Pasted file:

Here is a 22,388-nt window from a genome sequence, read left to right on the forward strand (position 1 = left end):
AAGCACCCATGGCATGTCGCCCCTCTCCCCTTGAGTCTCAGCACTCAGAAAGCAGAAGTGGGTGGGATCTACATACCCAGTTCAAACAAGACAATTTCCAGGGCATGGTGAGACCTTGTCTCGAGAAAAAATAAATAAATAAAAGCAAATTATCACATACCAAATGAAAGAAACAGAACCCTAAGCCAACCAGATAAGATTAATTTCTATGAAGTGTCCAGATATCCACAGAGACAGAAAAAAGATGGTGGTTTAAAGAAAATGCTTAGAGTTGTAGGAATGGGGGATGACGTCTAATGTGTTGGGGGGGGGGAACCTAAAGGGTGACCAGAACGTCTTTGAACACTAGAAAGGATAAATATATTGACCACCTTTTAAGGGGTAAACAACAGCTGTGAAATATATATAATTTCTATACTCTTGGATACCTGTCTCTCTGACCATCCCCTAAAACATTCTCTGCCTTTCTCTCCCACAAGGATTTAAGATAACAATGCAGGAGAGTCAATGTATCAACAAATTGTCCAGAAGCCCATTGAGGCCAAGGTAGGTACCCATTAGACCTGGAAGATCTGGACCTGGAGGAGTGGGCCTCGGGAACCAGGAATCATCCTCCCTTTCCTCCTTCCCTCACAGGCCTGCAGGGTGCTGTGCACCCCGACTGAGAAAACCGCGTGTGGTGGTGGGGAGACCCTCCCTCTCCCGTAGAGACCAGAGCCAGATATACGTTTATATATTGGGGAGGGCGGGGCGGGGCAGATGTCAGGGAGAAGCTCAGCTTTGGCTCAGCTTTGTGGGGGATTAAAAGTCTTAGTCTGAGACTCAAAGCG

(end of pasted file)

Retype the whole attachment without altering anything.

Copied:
Here is a 22,388-nt window from a genome sequence, read left to right on the forward strand (position 1 = left end):
AAGCACCCATGGCATGTCGCCCCTCTCCCCTTGAGTCTCAGCACTCAGAAAGCAGAAGTGGGTGGGATCTACATACCCAGTTCAAACAAGACAATTTCCAGGGCATGGTGAGACCTTGTCTCGAGAAAAAATAAATAAATAAAAGCAAATTATCACATACCAAATGAAAGAAACAGAACCCTAAGCCAACCAGATAAGATTAATTTCTATGAAGTGTCCAGATATCCACAGAGACAGAAAAAAGATGGTGGTTTAAAGAAAATGCTTAGAGTTGTAGGAATGGGGGATGACGTCTAATGTGTTGGGGGGGGGGAACCTAAAGGGTGACCAGAACGTCTTTGAACACTAGAAAGGATAAATATATTGACCACCTTTTAAGGGGTAAACAACAGCTGTGAAATATATATAATTTCTATACTCTTGGATACCTGTCTCTCTGACCATCCCCTAAAACATTCTCTGCCTTTCTCTCCCACAAGGATTTAAGATAACAATGCAGGAGAGTCAATGTATCAACAAATTGTCCAGAAGCCCATTGAGGCCAAGGTAGGTACCCATTAGACCTGGAAGATCTGGACCTGGAGGAGTGGGCCTCGGGAACCAGGAATCATCCTCCCTTTCCTCCTTCCCTCACAGGCCTGCAGGGTGCTGTGCACCCCGACTGAGAAAACCGCGTGTGGTGGTGGGGAGACCCTCCCTCTCCCGTAGAGACCAGAGCCAGATATACGTTTATATATTGGGGAGGGCGGGGCGGGGCAGATGTCAGGGAGAAGCTCAGCTTTGGCTCAGCTTTGTGGGGGATTAAAAGTCTTAGTCTGAGACTCAAAGCG